The popular and classy beverage, wine; accompanies and enhances a wide range of cuisines and is commonly consumed worldwide. It is used as an enhancer as well as a flavoring agent, for cooking. The production of wine is called wine-making or vinification, which includes processes like selecting the best variant of fruit, fermenting it into alcohol and bottling the finished liquid.
The process of fermentation is the biological process which converts the sugars such as fructose, glucose and sucrose into ethanol (alcohol) and carbon dioxide as by-products.
The oldest evidence of wine production can be traced back to Armenia, where production and consumption was done for religious purposes. The early traces of wine made from fermented grapes, among other fruits was revealed at China. Residues on pottery sherds reveal the use of a mixture of rice, honey and fruit, to prepare a fermented drink similar to the present-day wine. Archaeological evidences also show sites in Georgia, Iran, Greece and Sicily that demonstrated early production of grape wine.
Viticulture: the study, production and science of grapes, expanded over to most of the Mediterranean area and Western Europe with the expansion of Roman Empire.
The consumption of wine increased with the dawn of 15th century with the European expansion, making it the most famous drink amongst the social classes in the Southern regions of Europe, where the grapes were largely cultivated. With the modern science and technological advancements, the industrial wine production has taken over the traditional practices of vinification, expanding the consumption of the beverage throughout the world.
Italy, being the largest producer, contributes to 39.3 mhl to the global wine production. Internationalization and the emergence of new consumption styles have turned the already huge market of Italian wine into a mass market.
The Italian wine industry is fragmented into many small producers, with production being highly heterogeneous across time and space. The origin law of 1963, institutionalized the traditional practice of wine making, which made an official recognition of the wine quality.
The French wine, being the second largest produced and consumed wine, can be traced back to Roman times. The quality ranges from the internationally sold wine to the more modest wines sold within France.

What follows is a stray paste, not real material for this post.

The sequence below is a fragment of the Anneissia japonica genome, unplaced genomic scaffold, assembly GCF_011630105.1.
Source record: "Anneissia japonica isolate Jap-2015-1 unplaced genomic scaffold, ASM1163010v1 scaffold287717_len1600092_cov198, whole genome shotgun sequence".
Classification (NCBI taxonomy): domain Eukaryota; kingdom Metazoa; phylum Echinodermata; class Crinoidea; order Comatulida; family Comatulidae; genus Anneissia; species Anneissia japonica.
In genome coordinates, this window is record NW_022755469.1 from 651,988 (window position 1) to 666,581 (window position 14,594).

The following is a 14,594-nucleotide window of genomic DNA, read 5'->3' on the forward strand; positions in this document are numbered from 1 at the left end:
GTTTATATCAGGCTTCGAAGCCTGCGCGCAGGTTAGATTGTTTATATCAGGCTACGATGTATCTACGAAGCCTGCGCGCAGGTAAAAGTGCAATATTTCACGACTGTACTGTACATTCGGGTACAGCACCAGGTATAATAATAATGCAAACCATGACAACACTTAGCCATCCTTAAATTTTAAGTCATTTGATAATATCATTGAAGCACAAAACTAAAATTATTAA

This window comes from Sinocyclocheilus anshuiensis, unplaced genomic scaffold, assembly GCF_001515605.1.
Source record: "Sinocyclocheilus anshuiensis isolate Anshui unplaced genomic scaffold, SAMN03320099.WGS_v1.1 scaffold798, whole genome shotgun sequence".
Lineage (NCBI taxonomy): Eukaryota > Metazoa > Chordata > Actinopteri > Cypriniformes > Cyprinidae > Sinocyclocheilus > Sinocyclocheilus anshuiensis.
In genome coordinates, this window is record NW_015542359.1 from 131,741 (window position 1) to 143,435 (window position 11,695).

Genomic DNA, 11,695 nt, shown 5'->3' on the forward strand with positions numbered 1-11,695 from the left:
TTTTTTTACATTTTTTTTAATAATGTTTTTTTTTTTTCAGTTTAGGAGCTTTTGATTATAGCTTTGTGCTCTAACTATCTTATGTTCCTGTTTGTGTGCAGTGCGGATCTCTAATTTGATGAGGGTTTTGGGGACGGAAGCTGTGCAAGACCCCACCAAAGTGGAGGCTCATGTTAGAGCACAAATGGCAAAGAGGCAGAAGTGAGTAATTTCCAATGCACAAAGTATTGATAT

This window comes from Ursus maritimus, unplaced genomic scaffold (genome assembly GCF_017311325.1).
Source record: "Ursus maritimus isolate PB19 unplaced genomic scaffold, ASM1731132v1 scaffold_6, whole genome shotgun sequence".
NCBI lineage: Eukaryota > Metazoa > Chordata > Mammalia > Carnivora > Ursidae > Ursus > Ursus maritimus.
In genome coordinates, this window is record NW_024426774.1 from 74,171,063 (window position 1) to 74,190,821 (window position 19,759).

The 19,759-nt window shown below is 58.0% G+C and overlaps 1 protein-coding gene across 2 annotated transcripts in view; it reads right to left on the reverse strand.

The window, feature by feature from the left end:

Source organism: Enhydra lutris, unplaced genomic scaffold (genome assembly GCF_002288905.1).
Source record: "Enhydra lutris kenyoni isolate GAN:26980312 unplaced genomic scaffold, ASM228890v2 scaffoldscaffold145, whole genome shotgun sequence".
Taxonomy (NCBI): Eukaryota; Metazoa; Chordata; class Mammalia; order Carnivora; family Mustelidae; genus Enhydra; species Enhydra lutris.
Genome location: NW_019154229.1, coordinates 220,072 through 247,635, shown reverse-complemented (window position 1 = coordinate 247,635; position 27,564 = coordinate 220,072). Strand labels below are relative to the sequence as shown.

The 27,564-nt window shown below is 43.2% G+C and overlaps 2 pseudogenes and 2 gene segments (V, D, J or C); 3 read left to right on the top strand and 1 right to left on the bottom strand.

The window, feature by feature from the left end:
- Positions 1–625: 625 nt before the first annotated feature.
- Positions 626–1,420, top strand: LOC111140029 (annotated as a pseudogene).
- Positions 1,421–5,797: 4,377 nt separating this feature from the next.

The country produces 36.7 mhl of global wine, making it the key product of national export for the economy. It also employs the largest number of workforces, maintaining the prestigious name in the global wine industry.
Spain, is the third largest wine producer which accounts for 33.5 mhl of the global wine production. The third positioning of the nation is due to the low yields and wide spacing of the old vines on the infertile soils of the Spanish wine regions.
It has abundant native grape varieties with over 400 variants planted throughout Spain. The geographical factors like the vast plateau covering most of the central Spain, and the principal rivers flowing through the heart of the region fosters in the Spanish viticulture.
In addition to the traditional regions of Europe, the ‘New World’ refers to those wine producing regions of United States, Australia, Argentina, China, South Africa and Chile. The distinction of the ‘New World’ wines from the ‘Old World’ wines are, that the former is produced in the hotter climates than the moderately colder regions of the Central-Northern Europe. The grapes being riper result in the corresponding wines being relatively high in alcoholic content and full-bodied. The re-discovery of the ‘art-of-blending’ wines has led to the production of blends and varieties in the wine making against the original recipe of using a certain variant of grape. Trends show a certain rise in the global wine consumption as well as increases in the supply end, with the industry making a boom within the alcohol sector.
Below lying table depicts the top ten wine producing nations:
|Country||Production in mhl (2017)|
|United States of America||23.3|
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